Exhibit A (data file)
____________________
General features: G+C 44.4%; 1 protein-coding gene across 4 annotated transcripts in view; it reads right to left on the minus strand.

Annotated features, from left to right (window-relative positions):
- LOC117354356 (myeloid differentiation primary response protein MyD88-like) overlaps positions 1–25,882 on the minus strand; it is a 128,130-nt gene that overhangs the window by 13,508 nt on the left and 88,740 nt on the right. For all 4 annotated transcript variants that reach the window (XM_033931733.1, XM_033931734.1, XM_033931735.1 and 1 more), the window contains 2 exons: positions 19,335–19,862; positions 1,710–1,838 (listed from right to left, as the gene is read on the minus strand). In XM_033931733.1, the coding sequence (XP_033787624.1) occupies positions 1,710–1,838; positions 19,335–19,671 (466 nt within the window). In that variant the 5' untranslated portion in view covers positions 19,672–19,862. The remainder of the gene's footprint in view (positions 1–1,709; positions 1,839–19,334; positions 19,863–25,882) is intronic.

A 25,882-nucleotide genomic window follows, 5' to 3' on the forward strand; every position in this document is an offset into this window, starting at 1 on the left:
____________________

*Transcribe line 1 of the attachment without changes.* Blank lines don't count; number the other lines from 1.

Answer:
General features: G+C 44.4%; 1 protein-coding gene across 4 annotated transcripts in view; it reads right to left on the minus strand.